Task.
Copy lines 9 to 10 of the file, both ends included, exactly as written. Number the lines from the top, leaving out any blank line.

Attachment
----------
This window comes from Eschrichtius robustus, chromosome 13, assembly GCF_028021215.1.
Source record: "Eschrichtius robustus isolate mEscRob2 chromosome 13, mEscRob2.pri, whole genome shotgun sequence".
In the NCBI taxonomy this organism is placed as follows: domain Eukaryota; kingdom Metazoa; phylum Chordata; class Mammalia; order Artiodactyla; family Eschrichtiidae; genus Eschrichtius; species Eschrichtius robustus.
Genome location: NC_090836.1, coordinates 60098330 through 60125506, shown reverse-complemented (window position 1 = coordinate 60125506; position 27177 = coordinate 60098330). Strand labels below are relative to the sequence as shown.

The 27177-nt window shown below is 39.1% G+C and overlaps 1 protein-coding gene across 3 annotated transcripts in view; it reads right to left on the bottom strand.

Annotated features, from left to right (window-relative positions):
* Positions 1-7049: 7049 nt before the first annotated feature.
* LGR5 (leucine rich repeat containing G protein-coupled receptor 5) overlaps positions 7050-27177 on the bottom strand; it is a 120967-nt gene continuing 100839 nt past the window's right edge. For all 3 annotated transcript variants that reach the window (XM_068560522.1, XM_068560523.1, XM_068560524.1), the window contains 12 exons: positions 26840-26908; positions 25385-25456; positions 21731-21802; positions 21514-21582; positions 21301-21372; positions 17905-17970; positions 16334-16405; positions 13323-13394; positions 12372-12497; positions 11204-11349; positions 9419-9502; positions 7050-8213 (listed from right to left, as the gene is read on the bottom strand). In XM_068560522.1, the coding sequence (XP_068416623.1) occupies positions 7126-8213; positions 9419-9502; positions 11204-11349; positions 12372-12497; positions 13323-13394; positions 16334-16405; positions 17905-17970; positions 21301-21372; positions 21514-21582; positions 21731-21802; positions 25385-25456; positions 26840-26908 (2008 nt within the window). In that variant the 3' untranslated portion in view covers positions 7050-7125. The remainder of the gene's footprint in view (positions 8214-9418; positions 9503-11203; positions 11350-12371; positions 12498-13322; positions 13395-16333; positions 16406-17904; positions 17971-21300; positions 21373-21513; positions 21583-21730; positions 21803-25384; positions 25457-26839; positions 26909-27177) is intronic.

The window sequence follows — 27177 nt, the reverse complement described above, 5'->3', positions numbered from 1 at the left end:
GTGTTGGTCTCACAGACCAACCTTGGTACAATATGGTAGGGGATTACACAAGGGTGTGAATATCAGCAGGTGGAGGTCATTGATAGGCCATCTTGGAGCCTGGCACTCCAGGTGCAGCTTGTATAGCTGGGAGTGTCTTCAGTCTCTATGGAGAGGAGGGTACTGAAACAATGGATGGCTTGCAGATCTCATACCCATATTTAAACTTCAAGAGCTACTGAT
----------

The window sequence follows — 27177 nt, the reverse complement described above, 5'->3', positions numbered from 1 at the left end:
GTGTTGGTCTCACAGACCAACCTTGGTACAATATGGTAGGGGATTACACAAGGGTGTGAATATCAGCAGGTGGAGGTCATTGATAGGCCATCTTGGAGCCTGGCACTCCAGGTGCAGCTTGTATAGCTGGGAGTGTCTTCAGTCTCTATGGAGAGGAGGGTACTGAAACAATGGATGGCTTGCAGATCTCATACCCATATTTAAACTTCAAGAGCTACTGAT